On Christmas Day, as the rest of the UK was settling down in front of the TV to a dose of Jurassic Park, sticky fingers were hard at work raiding BT?s computer bank.
From a neighbouring building, thieves clambered up scaffolding, braved a perilous traverse and launched themselves into mid-air before landing on BT?s roof. After slipping into the building through a skylight they rifled scores of PCs, making off with 90 processor chips worth up to #500 each on the street.
The criminals may well have been incredibly lucky in dodging the alarms and ducking the closed-circuit TV cameras. And it could have been nothing more than coincidence that the normally security-conscious centre had left a skylight window unlocked. Indeed, BT officials claim there is ?absolutely no suggestion that there was any kind of internal involvement?.
But trying to get any company to publicly admit that its employees are stealing from the business is like asking the Catholic Church to acknowledge it has sexually active members among its clergy. No one, understandably, wants the attendant bad publicity, especially when there can be dire repercussions.
David Britton, IT training manager at British Steel, says: ?We?ve never had an inside job. There was some pilfering in our Scunthorpe office last year, and we have had some problems in south Wales. But never here at our main centre in Teesside.?
British Steel, according to Britton, suffers more from organised gangs of crash-and-dash ram-raiders. ?We had to erect a metal barrier to stop the ram-raiding,? he told Business Computer World.
In spite of Britton?s claims about the honesty of his employees, British Steel still carries out spot checks on every third car leaving the Teesside site through fear of PCs being pilfered. The company has also installed closed-circuit TV.
However, computer theft specialist Brian Woods at Greater Manchester Police believes that installing CCTV is unlikely to detect staff with their fingers in the till, so to speak.
?It?s only effective to a limited degree,? he explains. ?Employees need just 20 seconds in the space of a whole year to grab a chip so that they can upgrade their home PC. To make CCTV really effective you?ve got to have an extensive monitoring and response system.?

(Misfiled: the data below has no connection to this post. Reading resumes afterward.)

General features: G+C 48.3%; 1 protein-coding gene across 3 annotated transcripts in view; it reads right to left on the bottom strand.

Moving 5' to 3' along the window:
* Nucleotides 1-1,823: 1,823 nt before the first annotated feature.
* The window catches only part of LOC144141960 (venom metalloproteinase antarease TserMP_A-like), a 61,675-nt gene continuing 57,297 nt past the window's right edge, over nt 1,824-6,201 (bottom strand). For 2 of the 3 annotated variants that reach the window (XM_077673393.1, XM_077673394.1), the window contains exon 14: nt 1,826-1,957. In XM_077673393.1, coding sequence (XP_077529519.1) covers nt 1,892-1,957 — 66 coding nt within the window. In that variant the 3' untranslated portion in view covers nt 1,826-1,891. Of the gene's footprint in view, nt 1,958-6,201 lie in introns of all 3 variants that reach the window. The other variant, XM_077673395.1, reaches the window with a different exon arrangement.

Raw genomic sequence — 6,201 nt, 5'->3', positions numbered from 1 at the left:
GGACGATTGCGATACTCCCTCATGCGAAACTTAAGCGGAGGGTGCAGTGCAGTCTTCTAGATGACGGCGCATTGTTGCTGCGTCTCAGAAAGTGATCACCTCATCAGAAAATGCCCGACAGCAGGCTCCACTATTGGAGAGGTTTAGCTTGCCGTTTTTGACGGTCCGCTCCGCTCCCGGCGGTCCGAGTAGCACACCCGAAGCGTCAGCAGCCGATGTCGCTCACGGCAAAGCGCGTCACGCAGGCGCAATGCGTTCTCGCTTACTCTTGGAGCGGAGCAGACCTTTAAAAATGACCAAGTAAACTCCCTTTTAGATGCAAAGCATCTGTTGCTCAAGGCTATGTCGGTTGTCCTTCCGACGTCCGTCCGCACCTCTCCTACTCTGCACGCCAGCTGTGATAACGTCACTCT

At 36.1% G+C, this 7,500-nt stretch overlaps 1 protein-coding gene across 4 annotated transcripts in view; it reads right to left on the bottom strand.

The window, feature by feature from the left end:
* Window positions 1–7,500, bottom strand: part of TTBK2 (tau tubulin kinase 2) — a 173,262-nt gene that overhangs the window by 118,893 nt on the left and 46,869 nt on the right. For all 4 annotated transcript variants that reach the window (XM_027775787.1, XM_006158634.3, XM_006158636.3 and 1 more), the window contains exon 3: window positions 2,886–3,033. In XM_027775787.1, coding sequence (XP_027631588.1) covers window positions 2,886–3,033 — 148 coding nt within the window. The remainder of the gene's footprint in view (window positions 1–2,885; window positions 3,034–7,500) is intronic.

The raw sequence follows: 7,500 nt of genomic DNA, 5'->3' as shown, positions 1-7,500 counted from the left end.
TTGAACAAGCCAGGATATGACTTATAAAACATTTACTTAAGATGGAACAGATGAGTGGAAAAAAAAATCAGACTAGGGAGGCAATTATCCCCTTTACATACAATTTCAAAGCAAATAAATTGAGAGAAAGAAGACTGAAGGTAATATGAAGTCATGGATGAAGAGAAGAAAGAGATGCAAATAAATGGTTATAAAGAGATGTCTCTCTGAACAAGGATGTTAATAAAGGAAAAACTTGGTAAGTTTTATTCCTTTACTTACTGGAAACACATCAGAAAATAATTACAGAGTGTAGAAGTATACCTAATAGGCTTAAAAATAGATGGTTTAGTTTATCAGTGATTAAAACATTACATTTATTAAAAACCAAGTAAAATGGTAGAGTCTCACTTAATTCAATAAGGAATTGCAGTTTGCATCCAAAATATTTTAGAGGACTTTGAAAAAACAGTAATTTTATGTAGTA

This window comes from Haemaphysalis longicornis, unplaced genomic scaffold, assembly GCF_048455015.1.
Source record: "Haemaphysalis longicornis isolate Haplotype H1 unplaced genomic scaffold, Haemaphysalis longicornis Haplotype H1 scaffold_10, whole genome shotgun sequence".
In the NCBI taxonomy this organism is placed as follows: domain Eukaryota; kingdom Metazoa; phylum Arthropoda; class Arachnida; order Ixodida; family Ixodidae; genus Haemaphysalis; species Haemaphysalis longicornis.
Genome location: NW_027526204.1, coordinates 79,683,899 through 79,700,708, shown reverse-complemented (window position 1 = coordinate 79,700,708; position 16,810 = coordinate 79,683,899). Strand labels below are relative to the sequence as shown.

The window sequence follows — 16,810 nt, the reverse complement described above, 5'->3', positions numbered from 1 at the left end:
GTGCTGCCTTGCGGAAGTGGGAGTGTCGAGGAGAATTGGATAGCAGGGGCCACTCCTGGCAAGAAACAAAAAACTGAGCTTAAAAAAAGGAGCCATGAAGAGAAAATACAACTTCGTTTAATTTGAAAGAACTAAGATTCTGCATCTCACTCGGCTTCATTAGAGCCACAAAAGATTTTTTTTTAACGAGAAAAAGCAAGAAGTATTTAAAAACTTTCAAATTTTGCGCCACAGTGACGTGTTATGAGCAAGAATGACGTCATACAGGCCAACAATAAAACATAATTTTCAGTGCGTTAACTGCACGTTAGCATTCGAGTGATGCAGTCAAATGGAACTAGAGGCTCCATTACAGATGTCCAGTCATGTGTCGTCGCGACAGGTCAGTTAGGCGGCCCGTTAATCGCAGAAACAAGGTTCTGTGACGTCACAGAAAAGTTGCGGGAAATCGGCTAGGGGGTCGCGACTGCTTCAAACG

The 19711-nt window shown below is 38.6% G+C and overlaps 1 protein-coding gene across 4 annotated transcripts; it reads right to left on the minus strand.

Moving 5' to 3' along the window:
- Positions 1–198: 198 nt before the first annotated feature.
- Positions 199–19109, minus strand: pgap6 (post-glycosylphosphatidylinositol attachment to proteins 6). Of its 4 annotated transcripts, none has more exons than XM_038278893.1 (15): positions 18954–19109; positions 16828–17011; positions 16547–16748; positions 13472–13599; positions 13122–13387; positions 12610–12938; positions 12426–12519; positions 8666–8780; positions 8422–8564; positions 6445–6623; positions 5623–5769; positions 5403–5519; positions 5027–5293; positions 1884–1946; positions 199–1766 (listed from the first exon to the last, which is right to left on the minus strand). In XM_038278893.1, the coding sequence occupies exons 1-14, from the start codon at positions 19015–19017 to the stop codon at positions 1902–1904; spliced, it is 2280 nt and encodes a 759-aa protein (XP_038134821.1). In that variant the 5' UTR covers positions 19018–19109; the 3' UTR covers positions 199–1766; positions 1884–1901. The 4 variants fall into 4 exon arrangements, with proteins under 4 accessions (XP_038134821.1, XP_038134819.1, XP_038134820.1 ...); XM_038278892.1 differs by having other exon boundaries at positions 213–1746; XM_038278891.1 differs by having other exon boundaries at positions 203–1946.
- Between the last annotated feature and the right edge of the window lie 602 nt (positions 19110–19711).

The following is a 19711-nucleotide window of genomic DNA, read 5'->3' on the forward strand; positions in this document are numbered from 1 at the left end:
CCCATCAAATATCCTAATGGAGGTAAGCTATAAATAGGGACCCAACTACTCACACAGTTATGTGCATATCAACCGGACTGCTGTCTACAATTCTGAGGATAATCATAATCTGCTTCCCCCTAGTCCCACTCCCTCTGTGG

It has always been difficult to quantify the scale of theft by employees. When a member of staff secretly strips a company PC, he or she may not render the machine inoperative. For example, thieves may take just one 8Mb Simm chip instead of the full 16, and the effect on performance can go undetected for months.
?It?s often impossible to pinpoint when the theft actually happened, so crime by employees tends to go unreported,? explains Woods. ?It?s very difficult for police and generally embarrassing to companies. What you need are regular inspections of PCs.?
The theft of IT equipment from business, either by staff or external thieves, is one of the fastest growing crimes in the UK. The Association of British Insurers estimates that computer theft is costing the UK economy about #1bn a year, with #200m accounted for by insured losses and the rest coming from lost business opportunities, lost production and reduced customer services. On a more long-term scale, US analysts have warned that the worldwide figure could top $200bn by the year 2000.
The move from the traditional mainframe to the server-client model has significantly boosted the value of the criminal?s potential swag bag. As John Smith, security adviser at the Prudential Corporation, says: ?Most people have about #2,000-worth of office equipment on their desk. Five years ago it was inconceivable to steal #2.5m in equipment, but now hundreds of thousands of pounds are stolen fairly regularly.?
According to The Information Security Breaches Survey carried out last year by The National Computing Centre (NCC), the proportion of organisations reporting theft has increased by 60 per cent since previous research in 1994, with the average estimated cost of a theft increasing from #7,700 to #25,000. In nearly a third of all crimes, it took more than a week to get the affected systems up and running.
Looking for Mr Big
So serious is the escalation in theft of IT equipment from UK businesses, that last year the National Criminal Intelli-gence Service (NCIS) was asked to investigate whether major organised crime was involved.